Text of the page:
You can even use Qualaroo to find out why people are visiting your website, which again will help you understand the type of people visiting your site. This will allow you to tailor your experience to them.
I ran a Qualaroo survey on my main blog page. The biggest feedback I got from you was that it was hard to find the exact content you were looking for.
And I know why too. It’s because I have marketing related content on everything. From ecommerce to SEO to content marketing…
I decided to try something out where when you land on the blog page, you can select the type of content that piques your interest and then all of the content gets tailored to your needs.
I also ran a Crazy Egg test to ensure that you like the change I made. Based on the Crazy Egg heatmap below, you can see that it was successful.
The bounce rate on my blog page dropped by 21% as well. 🙂
I then looked at the Crazy Egg scrollmap to see which elements/areas of the page have the most attention. This helped me determine where I should place the content filtering option.
The Crazy Egg scrollmap of my blog page shows that the content filtering option generates 70% of the page’s attention.
Placing the filtering in a place where there is a lot of attention ensures that I am giving you what you need in a place that is easy to find.
After you optimize your user experience, you want to focus on building a brand.
I recommend that you look at the pages on your site with high bounce rates and consider running this process in order to improve the user experience. When selecting the pages, make sure you are also picking pages that have decent traffic.
Hack #3: Build a brand
If you build a brand like Facebook or Amazon or any of the popular site, you’ll rank higher.
Eric Schmidt, the ex-CEO of Google, once said:
Brands are the solution, not the problem. Brands are how you sort out the cesspool.
I ran an experiment, which helped build up my brand and my search traffic skyrocketed (unintentionally).
My traffic went from 240,839 unique visitors per month in June 2016:
To 454,382 unique visitors per month by August 2016:
Once I realized the power of branding, I started a podcast called Marketing School, and I started to publish videos on YouTube, Facebook, and LinkedIn multiple times per week.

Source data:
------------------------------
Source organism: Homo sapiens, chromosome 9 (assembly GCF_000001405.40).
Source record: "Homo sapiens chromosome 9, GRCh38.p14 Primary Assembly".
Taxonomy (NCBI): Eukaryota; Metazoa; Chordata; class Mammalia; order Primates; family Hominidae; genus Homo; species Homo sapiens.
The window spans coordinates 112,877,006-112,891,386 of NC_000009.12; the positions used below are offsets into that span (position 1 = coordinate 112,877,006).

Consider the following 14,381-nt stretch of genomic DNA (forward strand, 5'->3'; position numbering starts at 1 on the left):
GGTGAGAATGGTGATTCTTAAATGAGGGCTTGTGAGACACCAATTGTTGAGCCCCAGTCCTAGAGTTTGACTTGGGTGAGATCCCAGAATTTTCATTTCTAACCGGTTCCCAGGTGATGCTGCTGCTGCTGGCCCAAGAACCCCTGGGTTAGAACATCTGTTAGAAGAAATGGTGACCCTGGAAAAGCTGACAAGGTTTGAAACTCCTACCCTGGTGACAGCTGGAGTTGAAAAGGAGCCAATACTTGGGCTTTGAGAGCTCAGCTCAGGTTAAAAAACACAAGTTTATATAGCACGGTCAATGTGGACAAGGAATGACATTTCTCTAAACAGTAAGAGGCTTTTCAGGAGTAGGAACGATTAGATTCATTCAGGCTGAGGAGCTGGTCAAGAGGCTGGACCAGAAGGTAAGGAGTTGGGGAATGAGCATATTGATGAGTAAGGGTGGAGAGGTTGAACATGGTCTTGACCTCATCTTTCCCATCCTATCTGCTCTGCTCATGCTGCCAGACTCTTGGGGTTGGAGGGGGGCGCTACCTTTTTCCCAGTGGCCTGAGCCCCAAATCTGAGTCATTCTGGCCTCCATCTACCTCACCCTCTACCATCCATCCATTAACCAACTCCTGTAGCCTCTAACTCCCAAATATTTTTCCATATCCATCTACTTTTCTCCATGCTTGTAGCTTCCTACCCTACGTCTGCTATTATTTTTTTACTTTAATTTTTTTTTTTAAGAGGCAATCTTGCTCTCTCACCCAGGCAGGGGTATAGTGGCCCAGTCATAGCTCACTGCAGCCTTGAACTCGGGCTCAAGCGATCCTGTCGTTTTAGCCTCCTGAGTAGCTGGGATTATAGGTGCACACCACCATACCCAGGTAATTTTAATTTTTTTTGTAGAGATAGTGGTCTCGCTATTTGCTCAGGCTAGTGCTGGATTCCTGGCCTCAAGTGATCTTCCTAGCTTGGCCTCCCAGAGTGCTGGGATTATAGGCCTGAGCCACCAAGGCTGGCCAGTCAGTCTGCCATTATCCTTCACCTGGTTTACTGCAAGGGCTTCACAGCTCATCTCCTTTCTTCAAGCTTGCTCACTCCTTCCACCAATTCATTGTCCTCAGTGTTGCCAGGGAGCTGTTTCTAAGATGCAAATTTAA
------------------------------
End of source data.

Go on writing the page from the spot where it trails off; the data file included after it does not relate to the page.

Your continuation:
This has led me to generate 40,412 brand queries per month:
I’m even getting 3,806 brand queries per month on YouTube alone:
But as you know, producing good content doesn’t guarantee that your brand will grow.
Even if you build tools like me and release them for free (like what I did with Ubersuggest), it still won’t guarantee success.
But the one thing I have learned that works is the rule of 7.
When someone hears your message 7 times or sees it 7 times, they are more likely to resonate, build a connection, and continually come back.
So how do you get people to come back to your site?
The simplest solution that I’ve found to work is a free tool called Subscribers.
It leverages browser notifications to get people to “subscribe” to your website. It’s better than email because it is browser-based, which means people don’t have to give you their name or email address.
And then every time you want to get people to come back to your website, you simply send them a notification.
Look at how I’ve gotten over 42,316 people back to my site 174,281 times. That’s roughly 4 times per person.
Based on the rule of 7, I only have 3 more times to go. 😉
The way I use Subscribers is that I send out a notification blast every time I release a blog post.
The push looks something like this:
And instantly I’m able to get people back to my site:
When you start using Subscribers you won’t see results right away. It takes time to build up your subscriber base, but it happens pretty fast.
Typically, you’ll generate a browser notification subscriber three times faster than an email subscriber.
If you only focus on things like on-page SEO, link building, or even blogging, you won’t dominate Google.
Because that is what everyone else focuses on. You have to do more if you want to beat the competition.
By doing what’s best for the user, you’ll have a better chance of beating everyone else.
Just look at me, I do what every other SEO does plus more. Sometimes this causes my traffic to dip in the short run, but in the long run, it generally climbs.